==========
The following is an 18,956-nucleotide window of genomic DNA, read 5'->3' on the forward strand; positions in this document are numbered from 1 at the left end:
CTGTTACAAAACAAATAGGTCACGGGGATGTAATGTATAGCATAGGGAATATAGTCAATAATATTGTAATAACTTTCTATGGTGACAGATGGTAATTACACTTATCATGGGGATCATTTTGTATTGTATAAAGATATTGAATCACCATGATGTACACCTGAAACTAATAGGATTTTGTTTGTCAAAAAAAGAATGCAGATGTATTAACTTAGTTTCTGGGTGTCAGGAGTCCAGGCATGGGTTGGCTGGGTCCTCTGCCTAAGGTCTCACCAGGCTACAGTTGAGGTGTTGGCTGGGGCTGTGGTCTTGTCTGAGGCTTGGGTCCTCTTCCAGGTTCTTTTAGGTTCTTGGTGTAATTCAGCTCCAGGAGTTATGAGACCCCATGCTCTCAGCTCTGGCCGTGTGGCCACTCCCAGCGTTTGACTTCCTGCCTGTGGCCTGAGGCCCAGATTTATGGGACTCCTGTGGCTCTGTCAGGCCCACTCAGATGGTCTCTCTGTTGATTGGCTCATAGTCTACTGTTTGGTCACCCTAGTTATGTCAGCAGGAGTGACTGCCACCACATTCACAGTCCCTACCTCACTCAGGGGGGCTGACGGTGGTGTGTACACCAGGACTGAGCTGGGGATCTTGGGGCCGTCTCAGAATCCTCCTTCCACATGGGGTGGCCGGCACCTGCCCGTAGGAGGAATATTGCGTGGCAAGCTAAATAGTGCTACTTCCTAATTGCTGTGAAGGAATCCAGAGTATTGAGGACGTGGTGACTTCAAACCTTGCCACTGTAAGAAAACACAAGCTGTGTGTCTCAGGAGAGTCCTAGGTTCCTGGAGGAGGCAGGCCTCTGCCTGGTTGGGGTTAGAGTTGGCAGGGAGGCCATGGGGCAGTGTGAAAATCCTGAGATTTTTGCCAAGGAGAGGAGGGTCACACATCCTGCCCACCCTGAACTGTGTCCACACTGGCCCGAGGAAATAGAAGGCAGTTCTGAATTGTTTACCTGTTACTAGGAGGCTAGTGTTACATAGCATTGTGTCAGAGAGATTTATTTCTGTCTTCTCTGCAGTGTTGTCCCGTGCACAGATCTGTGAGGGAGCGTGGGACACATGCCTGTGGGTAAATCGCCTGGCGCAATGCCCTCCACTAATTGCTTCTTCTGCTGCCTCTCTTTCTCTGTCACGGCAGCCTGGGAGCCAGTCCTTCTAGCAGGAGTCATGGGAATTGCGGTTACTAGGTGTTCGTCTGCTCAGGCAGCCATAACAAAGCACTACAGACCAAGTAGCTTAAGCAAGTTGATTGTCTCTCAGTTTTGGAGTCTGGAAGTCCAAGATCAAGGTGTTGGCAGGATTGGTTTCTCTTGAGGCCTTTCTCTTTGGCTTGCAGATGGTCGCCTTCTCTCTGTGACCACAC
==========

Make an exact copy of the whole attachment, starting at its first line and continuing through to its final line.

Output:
The following is an 18,956-nucleotide window of genomic DNA, read 5'->3' on the forward strand; positions in this document are numbered from 1 at the left end:
CTGTTACAAAACAAATAGGTCACGGGGATGTAATGTATAGCATAGGGAATATAGTCAATAATATTGTAATAACTTTCTATGGTGACAGATGGTAATTACACTTATCATGGGGATCATTTTGTATTGTATAAAGATATTGAATCACCATGATGTACACCTGAAACTAATAGGATTTTGTTTGTCAAAAAAAGAATGCAGATGTATTAACTTAGTTTCTGGGTGTCAGGAGTCCAGGCATGGGTTGGCTGGGTCCTCTGCCTAAGGTCTCACCAGGCTACAGTTGAGGTGTTGGCTGGGGCTGTGGTCTTGTCTGAGGCTTGGGTCCTCTTCCAGGTTCTTTTAGGTTCTTGGTGTAATTCAGCTCCAGGAGTTATGAGACCCCATGCTCTCAGCTCTGGCCGTGTGGCCACTCCCAGCGTTTGACTTCCTGCCTGTGGCCTGAGGCCCAGATTTATGGGACTCCTGTGGCTCTGTCAGGCCCACTCAGATGGTCTCTCTGTTGATTGGCTCATAGTCTACTGTTTGGTCACCCTAGTTATGTCAGCAGGAGTGACTGCCACCACATTCACAGTCCCTACCTCACTCAGGGGGGCTGACGGTGGTGTGTACACCAGGACTGAGCTGGGGATCTTGGGGCCGTCTCAGAATCCTCCTTCCACATGGGGTGGCCGGCACCTGCCCGTAGGAGGAATATTGCGTGGCAAGCTAAATAGTGCTACTTCCTAATTGCTGTGAAGGAATCCAGAGTATTGAGGACGTGGTGACTTCAAACCTTGCCACTGTAAGAAAACACAAGCTGTGTGTCTCAGGAGAGTCCTAGGTTCCTGGAGGAGGCAGGCCTCTGCCTGGTTGGGGTTAGAGTTGGCAGGGAGGCCATGGGGCAGTGTGAAAATCCTGAGATTTTTGCCAAGGAGAGGAGGGTCACACATCCTGCCCACCCTGAACTGTGTCCACACTGGCCCGAGGAAATAGAAGGCAGTTCTGAATTGTTTACCTGTTACTAGGAGGCTAGTGTTACATAGCATTGTGTCAGAGAGATTTATTTCTGTCTTCTCTGCAGTGTTGTCCCGTGCACAGATCTGTGAGGGAGCGTGGGACACATGCCTGTGGGTAAATCGCCTGGCGCAATGCCCTCCACTAATTGCTTCTTCTGCTGCCTCTCTTTCTCTGTCACGGCAGCCTGGGAGCCAGTCCTTCTAGCAGGAGTCATGGGAATTGCGGTTACTAGGTGTTCGTCTGCTCAGGCAGCCATAACAAAGCACTACAGACCAAGTAGCTTAAGCAAGTTGATTGTCTCTCAGTTTTGGAGTCTGGAAGTCCAAGATCAAGGTGTTGGCAGGATTGGTTTCTCTTGAGGCCTTTCTCTTTGGCTTGCAGATGGTCGCCTTCTCTCTGTGACCACAC